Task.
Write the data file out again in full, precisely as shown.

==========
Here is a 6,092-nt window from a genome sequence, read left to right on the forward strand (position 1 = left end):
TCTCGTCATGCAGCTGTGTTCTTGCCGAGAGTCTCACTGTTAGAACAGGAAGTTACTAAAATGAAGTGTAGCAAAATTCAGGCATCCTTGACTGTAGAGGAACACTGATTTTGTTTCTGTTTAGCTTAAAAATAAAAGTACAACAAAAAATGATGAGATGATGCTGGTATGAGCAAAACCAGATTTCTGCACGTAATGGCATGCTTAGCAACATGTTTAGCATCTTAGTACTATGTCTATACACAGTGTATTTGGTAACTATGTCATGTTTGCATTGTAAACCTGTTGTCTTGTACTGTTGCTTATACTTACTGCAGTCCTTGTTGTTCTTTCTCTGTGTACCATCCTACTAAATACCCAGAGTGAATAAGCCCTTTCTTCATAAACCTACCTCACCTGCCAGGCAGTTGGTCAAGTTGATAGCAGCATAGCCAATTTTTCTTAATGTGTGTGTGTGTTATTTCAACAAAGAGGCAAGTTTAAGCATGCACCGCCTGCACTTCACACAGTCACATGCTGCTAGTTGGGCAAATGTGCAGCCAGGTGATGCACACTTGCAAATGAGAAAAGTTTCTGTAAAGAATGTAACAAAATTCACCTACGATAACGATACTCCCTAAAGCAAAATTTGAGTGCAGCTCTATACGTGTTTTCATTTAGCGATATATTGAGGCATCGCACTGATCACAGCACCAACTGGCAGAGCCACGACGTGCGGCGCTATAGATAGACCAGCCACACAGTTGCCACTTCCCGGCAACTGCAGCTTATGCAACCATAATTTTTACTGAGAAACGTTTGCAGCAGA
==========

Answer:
Here is a 6,092-nt window from a genome sequence, read left to right on the forward strand (position 1 = left end):
TCTCGTCATGCAGCTGTGTTCTTGCCGAGAGTCTCACTGTTAGAACAGGAAGTTACTAAAATGAAGTGTAGCAAAATTCAGGCATCCTTGACTGTAGAGGAACACTGATTTTGTTTCTGTTTAGCTTAAAAATAAAAGTACAACAAAAAATGATGAGATGATGCTGGTATGAGCAAAACCAGATTTCTGCACGTAATGGCATGCTTAGCAACATGTTTAGCATCTTAGTACTATGTCTATACACAGTGTATTTGGTAACTATGTCATGTTTGCATTGTAAACCTGTTGTCTTGTACTGTTGCTTATACTTACTGCAGTCCTTGTTGTTCTTTCTCTGTGTACCATCCTACTAAATACCCAGAGTGAATAAGCCCTTTCTTCATAAACCTACCTCACCTGCCAGGCAGTTGGTCAAGTTGATAGCAGCATAGCCAATTTTTCTTAATGTGTGTGTGTGTTATTTCAACAAAGAGGCAAGTTTAAGCATGCACCGCCTGCACTTCACACAGTCACATGCTGCTAGTTGGGCAAATGTGCAGCCAGGTGATGCACACTTGCAAATGAGAAAAGTTTCTGTAAAGAATGTAACAAAATTCACCTACGATAACGATACTCCCTAAAGCAAAATTTGAGTGCAGCTCTATACGTGTTTTCATTTAGCGATATATTGAGGCATCGCACTGATCACAGCACCAACTGGCAGAGCCACGACGTGCGGCGCTATAGATAGACCAGCCACACAGTTGCCACTTCCCGGCAACTGCAGCTTATGCAACCATAATTTTTACTGAGAAACGTTTGCAGCAGA